Melanie Avalon: That's interesting, because I'm prepping to interview Chris Masterjohn, which is exciting. I'm actually going to talk about him a little bit in our next question assuming we get to it. But I was listening to him on Peter Attia, and they were discussing the COMT gene, the worrier versus warrior.

Gin Stephens: Worrying versus fighting? 

Melanie Avalon: Yeah.

Gin Stephens: Do you worry or fight, right?

Melanie Avalon: How it related to addiction. They were talking about was, okay, see if I get this right. The worrier, so the person, who worries, their gene does not break down dopamine that fast. You have a lot of dopamine that sticks around, you get really fixated, you ruminate, but you can be really laser focused. Both traits have good and bad to them. The warrior, the fighter breaks down dopamine really fast. They're more flexible and don't get as fixated on things, but the addiction aspect was, I think that types are more likely to get addicted, because they go through dopamine so quick. You constantly need more. 

Gin Stephens: Well, that's interesting. 

Melanie Avalon: Yeah, a dopamine releasing substance. You would need to keep pressing the lever, because the dopamine is going away, basically. 

Gin Stephens: I guess, probably, most of us are somewhere along the continuum. We're not on one end or the other. We're somewhere in the middle. I really do believe that our brain chemistries are different. So, I can have sugar, flour, or whatever, take it or leave it. I like it, but I'm not looking for my next fix kind of a thing, and it doesn't make me binge. But I know that some people do.

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Melanie Avalon: Anyways, so, she's been listening to Brain Over Binge Podcast, which, again, is somebody different, but I think it's a similar concept with the Bright Lines. It's just saying no, I think. She said, "I've realized that I have an issue with overeating. I've tried a few different IF patterns. I shoot for 18 to 20 fast hours a day." This is pretty easy at this point. "I exercise five to six days a week, 30 to 60 minutes at varied intensities, ADF doesn't really interest me, here's my question. After eight months, I don't feel I really had appetite correction and I still have the tendency to overeat in my window. I don't always make the best food choices, but I do strive to make healthier choices. My food choices have been worse with this home isolation and stress is not helping. I feel I can't get the mental game under control to make IF a long-term success. What can I do to get my mind in the right spot for this to work long term?"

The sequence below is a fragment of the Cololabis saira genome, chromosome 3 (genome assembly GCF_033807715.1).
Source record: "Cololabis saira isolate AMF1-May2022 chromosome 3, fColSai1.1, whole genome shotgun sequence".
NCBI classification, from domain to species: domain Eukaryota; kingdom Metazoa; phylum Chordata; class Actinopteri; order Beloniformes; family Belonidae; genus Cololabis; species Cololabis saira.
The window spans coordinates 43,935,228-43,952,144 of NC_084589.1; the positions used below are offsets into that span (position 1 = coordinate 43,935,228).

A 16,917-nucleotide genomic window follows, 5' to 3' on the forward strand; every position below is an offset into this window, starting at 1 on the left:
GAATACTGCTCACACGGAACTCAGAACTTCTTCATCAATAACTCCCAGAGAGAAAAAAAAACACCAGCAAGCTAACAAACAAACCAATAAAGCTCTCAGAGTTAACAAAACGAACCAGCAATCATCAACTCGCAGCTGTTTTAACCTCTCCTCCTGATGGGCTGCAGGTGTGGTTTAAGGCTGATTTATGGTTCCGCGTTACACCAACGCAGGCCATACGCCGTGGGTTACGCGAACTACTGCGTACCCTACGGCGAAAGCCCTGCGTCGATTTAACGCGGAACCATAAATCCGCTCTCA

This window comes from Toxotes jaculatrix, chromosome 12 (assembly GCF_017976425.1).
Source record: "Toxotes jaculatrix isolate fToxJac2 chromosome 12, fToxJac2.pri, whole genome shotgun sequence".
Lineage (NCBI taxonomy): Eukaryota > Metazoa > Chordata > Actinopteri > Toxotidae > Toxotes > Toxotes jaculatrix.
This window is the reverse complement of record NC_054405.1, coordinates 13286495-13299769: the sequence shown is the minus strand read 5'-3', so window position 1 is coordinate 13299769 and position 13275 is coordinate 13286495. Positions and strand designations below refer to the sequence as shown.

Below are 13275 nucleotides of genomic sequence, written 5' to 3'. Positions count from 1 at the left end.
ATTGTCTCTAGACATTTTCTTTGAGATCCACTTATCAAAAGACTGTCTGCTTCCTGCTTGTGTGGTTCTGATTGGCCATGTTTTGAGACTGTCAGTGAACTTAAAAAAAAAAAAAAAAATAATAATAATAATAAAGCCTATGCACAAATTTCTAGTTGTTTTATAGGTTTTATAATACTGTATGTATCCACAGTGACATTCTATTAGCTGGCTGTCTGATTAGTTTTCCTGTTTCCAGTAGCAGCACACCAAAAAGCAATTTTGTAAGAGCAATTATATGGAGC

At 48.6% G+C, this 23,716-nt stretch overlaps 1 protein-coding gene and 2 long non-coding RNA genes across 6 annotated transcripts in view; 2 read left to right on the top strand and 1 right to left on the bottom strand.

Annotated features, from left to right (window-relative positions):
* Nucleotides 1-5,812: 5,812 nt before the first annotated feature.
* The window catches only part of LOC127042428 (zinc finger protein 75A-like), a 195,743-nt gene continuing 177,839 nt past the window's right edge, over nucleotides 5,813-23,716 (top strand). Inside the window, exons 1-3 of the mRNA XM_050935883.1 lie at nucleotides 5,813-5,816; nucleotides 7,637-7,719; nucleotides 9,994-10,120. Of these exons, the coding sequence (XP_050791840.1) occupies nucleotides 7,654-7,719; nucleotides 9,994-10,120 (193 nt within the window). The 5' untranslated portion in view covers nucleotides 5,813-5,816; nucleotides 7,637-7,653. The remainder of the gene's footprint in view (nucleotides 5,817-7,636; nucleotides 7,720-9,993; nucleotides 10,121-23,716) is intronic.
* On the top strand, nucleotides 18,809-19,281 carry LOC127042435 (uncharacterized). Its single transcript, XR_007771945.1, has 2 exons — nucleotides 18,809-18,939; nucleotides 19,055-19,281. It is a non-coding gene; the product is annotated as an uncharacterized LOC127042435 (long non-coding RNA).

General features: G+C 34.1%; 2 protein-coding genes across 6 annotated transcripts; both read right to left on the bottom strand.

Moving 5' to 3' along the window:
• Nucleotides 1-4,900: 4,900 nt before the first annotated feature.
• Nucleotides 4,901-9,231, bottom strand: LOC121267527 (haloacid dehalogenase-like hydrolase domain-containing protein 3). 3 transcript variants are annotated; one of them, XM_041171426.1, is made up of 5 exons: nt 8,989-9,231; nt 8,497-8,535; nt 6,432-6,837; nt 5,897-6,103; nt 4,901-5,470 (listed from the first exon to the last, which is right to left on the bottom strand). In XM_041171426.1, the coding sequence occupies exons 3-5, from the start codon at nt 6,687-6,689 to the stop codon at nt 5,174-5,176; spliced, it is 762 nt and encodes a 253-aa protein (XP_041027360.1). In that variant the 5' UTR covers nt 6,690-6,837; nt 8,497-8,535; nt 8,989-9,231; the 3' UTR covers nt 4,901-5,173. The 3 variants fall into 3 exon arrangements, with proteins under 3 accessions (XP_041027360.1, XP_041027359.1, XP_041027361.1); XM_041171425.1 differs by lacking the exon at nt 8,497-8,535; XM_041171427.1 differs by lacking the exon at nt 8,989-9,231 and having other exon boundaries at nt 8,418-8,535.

Gin Stephens: All right, that's a great question. It's easy to say just get your mind right. [giggles] But I can't tell you how to get your mind in the right spot. I don't think either of us can. You've got to get your mind in the right spot. You can reread the "Mindset" chapter of Fast. Feast. Repeat. where I talk about the importance of mindset. But I can't tell you how to get there. You've got to flip that switch yourself. For me, it helps me to know why I'm doing intermittent fasting. I want to go back to your weight and height. You're 5'5", 138 pounds. That is a very healthy weight for your height. You're not overweight, you're not even close to overweight. You're right in the middle of that healthy weight range. I do understand that you would like to lose 10 pounds and I get it. If I gained 10 pounds from where I am right now, I would want to lose them too. 10 pounds, you have the right to want to lose 10 pounds, but you are at a very healthy weight. I just wanted to put that out there. 

But when I disconnect, why I'm doing intermittent fasting now, like if I got on the scale, I'm 5'5", if I got on the scale and I weighed 138 pounds right this minute, I would still keep doing intermittent fasting even if I never got below 138 again for the rest of my life. Because now, I do intermittent fasting long-term not so the scale will change. I do intermittent fasting now, because it's a healthy way to live. That mindset shift is really the one that was most powerful for me. I guess, even though, I can't tell you how to get your mind in the right spot, if you shift from, "I have to lose these 10 pounds to I am going to do intermittent fasting for the rest of my life, because it's a healthy way to live," that might be the thing that flips that switch and makes it a long-term success for you. That's certainly what did it for me. So, let's talk about those stubborn 10 pounds that you would like to lose and why you didn't have appetite correction.